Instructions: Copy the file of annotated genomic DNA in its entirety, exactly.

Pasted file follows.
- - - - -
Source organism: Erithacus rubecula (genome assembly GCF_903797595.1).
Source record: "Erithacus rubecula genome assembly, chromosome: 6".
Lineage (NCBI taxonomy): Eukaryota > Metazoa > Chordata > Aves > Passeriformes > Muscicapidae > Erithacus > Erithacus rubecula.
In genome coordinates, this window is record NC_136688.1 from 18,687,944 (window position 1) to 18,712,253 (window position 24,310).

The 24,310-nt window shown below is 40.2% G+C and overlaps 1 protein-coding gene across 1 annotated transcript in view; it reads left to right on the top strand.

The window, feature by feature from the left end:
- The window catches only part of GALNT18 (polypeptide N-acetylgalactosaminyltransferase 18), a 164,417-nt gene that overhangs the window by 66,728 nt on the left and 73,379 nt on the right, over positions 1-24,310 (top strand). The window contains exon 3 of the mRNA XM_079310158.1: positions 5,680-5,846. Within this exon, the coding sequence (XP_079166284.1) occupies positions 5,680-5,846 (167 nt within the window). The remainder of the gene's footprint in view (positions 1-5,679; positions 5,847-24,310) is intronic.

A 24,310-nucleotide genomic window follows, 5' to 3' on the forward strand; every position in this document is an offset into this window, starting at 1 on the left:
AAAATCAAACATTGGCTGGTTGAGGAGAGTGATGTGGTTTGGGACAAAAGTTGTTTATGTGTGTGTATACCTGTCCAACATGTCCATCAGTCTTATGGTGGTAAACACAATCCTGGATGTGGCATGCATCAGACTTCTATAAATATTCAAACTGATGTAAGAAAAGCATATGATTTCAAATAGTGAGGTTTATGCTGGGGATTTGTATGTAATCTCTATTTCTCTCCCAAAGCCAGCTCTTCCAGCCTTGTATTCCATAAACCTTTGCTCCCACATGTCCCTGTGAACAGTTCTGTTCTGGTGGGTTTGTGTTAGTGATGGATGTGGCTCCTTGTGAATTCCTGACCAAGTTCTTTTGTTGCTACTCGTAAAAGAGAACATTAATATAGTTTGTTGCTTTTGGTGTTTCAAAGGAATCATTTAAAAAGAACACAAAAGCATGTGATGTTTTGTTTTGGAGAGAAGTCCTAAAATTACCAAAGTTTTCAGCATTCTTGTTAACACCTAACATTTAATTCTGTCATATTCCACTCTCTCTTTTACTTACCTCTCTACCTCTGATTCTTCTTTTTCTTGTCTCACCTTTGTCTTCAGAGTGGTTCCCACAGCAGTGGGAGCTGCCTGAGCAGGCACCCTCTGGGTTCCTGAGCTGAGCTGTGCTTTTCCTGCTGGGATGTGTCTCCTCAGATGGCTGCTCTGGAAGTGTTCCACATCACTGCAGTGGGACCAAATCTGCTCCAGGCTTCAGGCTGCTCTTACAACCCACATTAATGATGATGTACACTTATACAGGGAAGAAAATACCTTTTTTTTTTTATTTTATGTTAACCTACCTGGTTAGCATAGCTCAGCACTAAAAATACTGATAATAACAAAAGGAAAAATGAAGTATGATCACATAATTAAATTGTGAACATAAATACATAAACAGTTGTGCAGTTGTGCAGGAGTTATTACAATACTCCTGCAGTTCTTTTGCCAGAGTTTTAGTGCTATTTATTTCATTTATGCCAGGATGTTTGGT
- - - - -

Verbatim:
Source organism: Erithacus rubecula (genome assembly GCF_903797595.1).
Source record: "Erithacus rubecula genome assembly, chromosome: 6".
Lineage (NCBI taxonomy): Eukaryota > Metazoa > Chordata > Aves > Passeriformes > Muscicapidae > Erithacus > Erithacus rubecula.
In genome coordinates, this window is record NC_136688.1 from 18,687,944 (window position 1) to 18,712,253 (window position 24,310).

The 24,310-nt window shown below is 40.2% G+C and overlaps 1 protein-coding gene across 1 annotated transcript in view; it reads left to right on the top strand.

The window, feature by feature from the left end:
- The window catches only part of GALNT18 (polypeptide N-acetylgalactosaminyltransferase 18), a 164,417-nt gene that overhangs the window by 66,728 nt on the left and 73,379 nt on the right, over positions 1-24,310 (top strand). The window contains exon 3 of the mRNA XM_079310158.1: positions 5,680-5,846. Within this exon, the coding sequence (XP_079166284.1) occupies positions 5,680-5,846 (167 nt within the window). The remainder of the gene's footprint in view (positions 1-5,679; positions 5,847-24,310) is intronic.

A 24,310-nucleotide genomic window follows, 5' to 3' on the forward strand; every position in this document is an offset into this window, starting at 1 on the left:
AAAATCAAACATTGGCTGGTTGAGGAGAGTGATGTGGTTTGGGACAAAAGTTGTTTATGTGTGTGTATACCTGTCCAACATGTCCATCAGTCTTATGGTGGTAAACACAATCCTGGATGTGGCATGCATCAGACTTCTATAAATATTCAAACTGATGTAAGAAAAGCATATGATTTCAAATAGTGAGGTTTATGCTGGGGATTTGTATGTAATCTCTATTTCTCTCCCAAAGCCAGCTCTTCCAGCCTTGTATTCCATAAACCTTTGCTCCCACATGTCCCTGTGAACAGTTCTGTTCTGGTGGGTTTGTGTTAGTGATGGATGTGGCTCCTTGTGAATTCCTGACCAAGTTCTTTTGTTGCTACTCGTAAAAGAGAACATTAATATAGTTTGTTGCTTTTGGTGTTTCAAAGGAATCATTTAAAAAGAACACAAAAGCATGTGATGTTTTGTTTTGGAGAGAAGTCCTAAAATTACCAAAGTTTTCAGCATTCTTGTTAACACCTAACATTTAATTCTGTCATATTCCACTCTCTCTTTTACTTACCTCTCTACCTCTGATTCTTCTTTTTCTTGTCTCACCTTTGTCTTCAGAGTGGTTCCCACAGCAGTGGGAGCTGCCTGAGCAGGCACCCTCTGGGTTCCTGAGCTGAGCTGTGCTTTTCCTGCTGGGATGTGTCTCCTCAGATGGCTGCTCTGGAAGTGTTCCACATCACTGCAGTGGGACCAAATCTGCTCCAGGCTTCAGGCTGCTCTTACAACCCACATTAATGATGATGTACACTTATACAGGGAAGAAAATACCTTTTTTTTTTTATTTTATGTTAACCTACCTGGTTAGCATAGCTCAGCACTAAAAATACTGATAATAACAAAAGGAAAAATGAAGTATGATCACATAATTAAATTGTGAACATAAATACATAAACAGTTGTGCAGTTGTGCAGGAGTTATTACAATACTCCTGCAGTTCTTTTGCCAGAGTTTTAGTGCTATTTATTTCATTTATGCCAGGATGTTTGGT